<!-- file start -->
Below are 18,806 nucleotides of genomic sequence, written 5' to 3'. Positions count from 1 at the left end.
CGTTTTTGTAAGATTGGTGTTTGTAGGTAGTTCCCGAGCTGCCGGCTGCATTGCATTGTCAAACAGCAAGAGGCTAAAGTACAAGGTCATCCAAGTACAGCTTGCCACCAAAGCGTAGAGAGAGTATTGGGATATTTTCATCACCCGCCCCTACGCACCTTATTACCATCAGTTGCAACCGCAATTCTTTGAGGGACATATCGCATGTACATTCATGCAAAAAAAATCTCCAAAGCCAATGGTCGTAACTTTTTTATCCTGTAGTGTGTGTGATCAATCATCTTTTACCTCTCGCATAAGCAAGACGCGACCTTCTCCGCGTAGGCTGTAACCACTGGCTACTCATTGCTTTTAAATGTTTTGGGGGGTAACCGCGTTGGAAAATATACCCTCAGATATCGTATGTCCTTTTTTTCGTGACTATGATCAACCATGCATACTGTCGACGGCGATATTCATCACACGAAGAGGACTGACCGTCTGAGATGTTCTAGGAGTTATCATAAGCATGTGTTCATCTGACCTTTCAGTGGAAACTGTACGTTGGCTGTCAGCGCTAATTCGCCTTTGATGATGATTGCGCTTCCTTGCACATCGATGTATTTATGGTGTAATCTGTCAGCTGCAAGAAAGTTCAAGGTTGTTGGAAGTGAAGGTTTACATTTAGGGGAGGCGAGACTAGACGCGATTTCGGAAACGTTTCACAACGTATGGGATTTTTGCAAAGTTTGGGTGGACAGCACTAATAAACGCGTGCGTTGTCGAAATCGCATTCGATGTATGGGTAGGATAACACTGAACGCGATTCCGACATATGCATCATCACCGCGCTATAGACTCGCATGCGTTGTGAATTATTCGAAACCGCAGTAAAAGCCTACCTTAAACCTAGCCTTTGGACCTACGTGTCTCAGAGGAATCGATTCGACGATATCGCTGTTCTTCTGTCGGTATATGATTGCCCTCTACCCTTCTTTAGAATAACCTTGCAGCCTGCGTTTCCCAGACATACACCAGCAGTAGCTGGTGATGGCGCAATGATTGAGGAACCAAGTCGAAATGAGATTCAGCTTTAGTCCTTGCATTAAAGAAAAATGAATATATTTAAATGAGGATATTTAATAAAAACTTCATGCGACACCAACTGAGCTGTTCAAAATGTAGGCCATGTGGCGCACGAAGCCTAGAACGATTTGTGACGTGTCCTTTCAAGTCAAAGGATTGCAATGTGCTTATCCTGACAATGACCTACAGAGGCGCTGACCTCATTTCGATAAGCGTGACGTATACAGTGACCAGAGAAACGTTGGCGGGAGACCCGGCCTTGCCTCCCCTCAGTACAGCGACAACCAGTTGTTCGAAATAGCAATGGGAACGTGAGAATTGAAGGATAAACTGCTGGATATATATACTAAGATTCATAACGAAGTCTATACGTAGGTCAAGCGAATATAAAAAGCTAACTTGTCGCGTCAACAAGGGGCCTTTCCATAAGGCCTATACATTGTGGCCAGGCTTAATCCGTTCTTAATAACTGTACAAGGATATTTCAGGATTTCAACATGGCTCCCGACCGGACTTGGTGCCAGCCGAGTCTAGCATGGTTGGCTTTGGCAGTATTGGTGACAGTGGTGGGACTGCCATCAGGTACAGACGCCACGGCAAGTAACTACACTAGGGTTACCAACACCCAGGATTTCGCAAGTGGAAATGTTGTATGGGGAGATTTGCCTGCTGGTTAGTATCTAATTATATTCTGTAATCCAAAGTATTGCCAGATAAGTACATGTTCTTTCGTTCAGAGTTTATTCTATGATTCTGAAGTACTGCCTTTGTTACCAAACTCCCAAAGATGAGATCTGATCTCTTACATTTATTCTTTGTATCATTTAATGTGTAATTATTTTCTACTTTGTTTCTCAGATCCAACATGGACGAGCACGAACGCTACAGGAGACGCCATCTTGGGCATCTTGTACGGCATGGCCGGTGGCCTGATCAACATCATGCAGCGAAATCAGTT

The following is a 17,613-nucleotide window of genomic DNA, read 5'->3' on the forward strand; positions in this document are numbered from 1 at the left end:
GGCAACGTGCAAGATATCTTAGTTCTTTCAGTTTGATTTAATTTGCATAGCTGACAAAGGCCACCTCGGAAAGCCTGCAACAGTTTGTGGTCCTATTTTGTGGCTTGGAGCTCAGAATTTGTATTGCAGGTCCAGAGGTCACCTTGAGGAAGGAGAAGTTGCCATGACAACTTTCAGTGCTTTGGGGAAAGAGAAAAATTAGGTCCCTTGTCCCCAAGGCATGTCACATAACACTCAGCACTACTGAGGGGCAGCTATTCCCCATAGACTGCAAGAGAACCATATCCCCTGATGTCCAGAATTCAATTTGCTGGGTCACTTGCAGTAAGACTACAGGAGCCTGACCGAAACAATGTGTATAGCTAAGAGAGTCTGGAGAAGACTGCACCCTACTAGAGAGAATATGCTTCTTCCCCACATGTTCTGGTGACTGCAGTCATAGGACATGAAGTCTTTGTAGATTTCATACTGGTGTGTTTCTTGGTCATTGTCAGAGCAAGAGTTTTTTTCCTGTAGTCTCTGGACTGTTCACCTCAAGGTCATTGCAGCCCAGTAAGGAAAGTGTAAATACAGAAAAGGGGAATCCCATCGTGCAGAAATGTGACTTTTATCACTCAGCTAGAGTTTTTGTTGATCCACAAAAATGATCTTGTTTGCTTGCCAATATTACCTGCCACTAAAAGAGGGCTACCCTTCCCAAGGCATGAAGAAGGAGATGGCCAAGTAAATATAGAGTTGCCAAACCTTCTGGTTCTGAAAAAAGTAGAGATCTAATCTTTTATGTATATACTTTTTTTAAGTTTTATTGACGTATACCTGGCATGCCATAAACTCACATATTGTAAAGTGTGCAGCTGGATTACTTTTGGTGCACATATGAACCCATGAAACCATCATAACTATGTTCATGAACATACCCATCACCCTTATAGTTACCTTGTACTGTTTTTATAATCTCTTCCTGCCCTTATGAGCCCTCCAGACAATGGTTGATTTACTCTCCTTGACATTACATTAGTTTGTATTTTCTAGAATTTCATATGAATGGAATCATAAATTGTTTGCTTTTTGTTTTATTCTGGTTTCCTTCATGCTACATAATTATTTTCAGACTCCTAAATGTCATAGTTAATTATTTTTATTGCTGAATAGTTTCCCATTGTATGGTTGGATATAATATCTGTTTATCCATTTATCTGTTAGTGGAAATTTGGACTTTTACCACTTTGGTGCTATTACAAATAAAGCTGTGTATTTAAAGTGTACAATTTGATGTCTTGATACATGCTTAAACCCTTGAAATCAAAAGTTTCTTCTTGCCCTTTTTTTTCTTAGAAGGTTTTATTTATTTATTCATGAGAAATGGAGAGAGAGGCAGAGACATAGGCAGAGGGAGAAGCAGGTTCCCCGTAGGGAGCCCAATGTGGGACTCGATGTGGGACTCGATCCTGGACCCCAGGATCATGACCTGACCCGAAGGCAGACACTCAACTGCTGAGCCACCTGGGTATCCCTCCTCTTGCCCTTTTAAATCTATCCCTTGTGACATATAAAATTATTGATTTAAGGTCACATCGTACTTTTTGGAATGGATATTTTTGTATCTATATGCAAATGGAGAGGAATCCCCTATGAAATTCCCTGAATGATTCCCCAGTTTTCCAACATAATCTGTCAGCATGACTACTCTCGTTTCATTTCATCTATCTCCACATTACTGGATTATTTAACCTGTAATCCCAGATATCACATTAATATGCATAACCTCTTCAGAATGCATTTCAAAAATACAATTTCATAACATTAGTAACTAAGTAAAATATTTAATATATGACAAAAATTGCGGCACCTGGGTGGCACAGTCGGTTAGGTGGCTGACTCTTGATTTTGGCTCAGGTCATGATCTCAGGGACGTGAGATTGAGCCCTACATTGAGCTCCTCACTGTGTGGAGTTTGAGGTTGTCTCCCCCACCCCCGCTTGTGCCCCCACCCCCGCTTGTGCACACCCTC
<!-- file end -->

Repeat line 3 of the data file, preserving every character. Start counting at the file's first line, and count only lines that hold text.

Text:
The following is a 17,613-nucleotide window of genomic DNA, read 5'->3' on the forward strand; positions in this document are numbered from 1 at the left end: